Intensities are usually the first ‘filters’ gifted children perceive their worlds through – the exposed nerve endings that first touch the world. To deny intensities their role in how our children understand the world around them is to blind and deafen them, to force them to find their way through their lives with unfamiliar secondary senses, echoes and reflections of their environs. Parenting to intensities is exhausting, and the urge to limit, to confine, and to quiet them is, at times, undeniably alluring. But the way out, as with so many things involved in gifted parenting, is the way through; acknowledging intensity, embracing it in our children, and allowing them to use them to define and understand the world around them is the surest route to loving the whole child – and, in the long run, to allowing children the means to harness and control their intensities, rather than live at the mercy of them.

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7 responses to this post.

  1. I like your phrase “parenting to intensity”. Of course, that’s awfully hard to do at 10:30 at night when one kid is screaming at you that he just has three more chapters left, the other kid can’t fall asleep quickly because she is spontaneously singing “lullabies” and making up the lyrics as she goes along, and I want to head downstairs and work on my blog…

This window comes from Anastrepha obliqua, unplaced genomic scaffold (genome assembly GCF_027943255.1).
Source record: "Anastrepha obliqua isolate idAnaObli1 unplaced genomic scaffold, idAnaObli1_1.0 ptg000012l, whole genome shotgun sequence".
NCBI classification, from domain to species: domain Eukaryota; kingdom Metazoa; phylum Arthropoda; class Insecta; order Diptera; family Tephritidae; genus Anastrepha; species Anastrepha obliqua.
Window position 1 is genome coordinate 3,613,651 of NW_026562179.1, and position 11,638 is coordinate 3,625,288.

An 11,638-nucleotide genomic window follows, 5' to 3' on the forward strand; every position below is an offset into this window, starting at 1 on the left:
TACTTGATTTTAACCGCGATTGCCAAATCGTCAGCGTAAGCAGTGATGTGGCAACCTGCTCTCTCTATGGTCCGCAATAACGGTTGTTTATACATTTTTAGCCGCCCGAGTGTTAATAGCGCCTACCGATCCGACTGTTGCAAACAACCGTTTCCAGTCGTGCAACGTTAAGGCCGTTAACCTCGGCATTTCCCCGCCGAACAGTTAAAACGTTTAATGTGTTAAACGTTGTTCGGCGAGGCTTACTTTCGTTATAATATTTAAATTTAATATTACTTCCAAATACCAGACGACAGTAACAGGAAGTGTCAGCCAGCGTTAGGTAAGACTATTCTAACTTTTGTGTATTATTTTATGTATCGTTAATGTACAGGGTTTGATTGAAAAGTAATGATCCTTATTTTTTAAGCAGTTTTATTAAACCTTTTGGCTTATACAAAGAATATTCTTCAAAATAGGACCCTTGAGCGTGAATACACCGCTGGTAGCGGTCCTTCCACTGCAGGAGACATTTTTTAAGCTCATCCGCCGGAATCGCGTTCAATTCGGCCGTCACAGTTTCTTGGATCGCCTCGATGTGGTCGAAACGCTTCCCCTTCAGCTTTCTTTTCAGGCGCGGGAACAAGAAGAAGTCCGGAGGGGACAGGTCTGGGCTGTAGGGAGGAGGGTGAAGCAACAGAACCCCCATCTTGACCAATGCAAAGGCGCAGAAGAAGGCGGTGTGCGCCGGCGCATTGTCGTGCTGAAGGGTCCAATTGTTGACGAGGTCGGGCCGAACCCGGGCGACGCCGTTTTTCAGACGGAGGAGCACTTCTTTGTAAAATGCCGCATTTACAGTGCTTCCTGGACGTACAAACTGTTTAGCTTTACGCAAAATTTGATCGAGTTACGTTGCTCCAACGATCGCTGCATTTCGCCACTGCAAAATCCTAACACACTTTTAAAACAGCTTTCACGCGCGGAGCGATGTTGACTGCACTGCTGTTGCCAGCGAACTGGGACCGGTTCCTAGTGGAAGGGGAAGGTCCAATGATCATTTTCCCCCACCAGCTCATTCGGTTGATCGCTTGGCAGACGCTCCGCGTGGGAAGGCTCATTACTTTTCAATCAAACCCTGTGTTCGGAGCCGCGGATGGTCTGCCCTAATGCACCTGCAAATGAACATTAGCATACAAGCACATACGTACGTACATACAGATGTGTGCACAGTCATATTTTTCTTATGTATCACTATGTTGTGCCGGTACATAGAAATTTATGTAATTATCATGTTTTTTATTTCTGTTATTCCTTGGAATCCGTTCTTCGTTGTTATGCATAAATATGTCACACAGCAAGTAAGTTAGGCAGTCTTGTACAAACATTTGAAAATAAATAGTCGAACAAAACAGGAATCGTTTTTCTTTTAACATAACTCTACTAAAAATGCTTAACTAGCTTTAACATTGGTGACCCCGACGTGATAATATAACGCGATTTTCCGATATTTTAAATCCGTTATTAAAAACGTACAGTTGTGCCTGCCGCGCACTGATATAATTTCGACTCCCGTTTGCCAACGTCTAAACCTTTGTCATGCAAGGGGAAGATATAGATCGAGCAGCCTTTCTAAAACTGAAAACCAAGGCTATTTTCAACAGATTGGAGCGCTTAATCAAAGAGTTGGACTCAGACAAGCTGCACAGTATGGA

Reply

    • Jenny, it’s not hard to do at 10:30 at night. It’s hard to do ALL THE TIME. 🙂 I feel for you – and your kids sound a LOT like ours. But they sound like just the kind of creative, loved children that know you’re there for all of them, and not just the intellectual moments.

      Reply

  2. Posted by Christopher on August 15, 2012 at 8:21 am

    New to your blog, but so far I love it. We’re new to the GT world, although we’ve always known. We struggle with the intensity with our 7yr old. We knew a couple of years ago traditional parenting wasn’t working, but hoped that with age and maturity these problems would work themselves out. We kept telling oursleves “he’s so smart, it will eventual click. We just have to persevere”. Now we’ve resigned ourselves to taking a different approach, but figuring that out is not so easy. Only recently have we found hoagies, SENG, and chasing hollyfield. Intensity is a huge part of J. Sometimes I swear you look at him and can see him vibrating. I’m not sure a fully understand “parenting to intensity” other than the point of not supressing it, but embracing it. That idea seems reasonable and worth a shot, however I’m not sure how to go about it or what it exactly means. In our case (and I’m sure we’re not alone), if we don’t attempt to maintain certain boundaries, our child would steamroll us and the household would be a free for all… junk food, movies, video games, late bedtime, getting his way all the time, etc…. Right now he tries to use his intensity to bully his way to what he wants and challenging that behaviour sets off the time bomb. Trying to embrace his intensity but still maintain boundaries – respect and courtesy to others – is proving difficult. Parenting to intensity sounds good, but can you elaborate?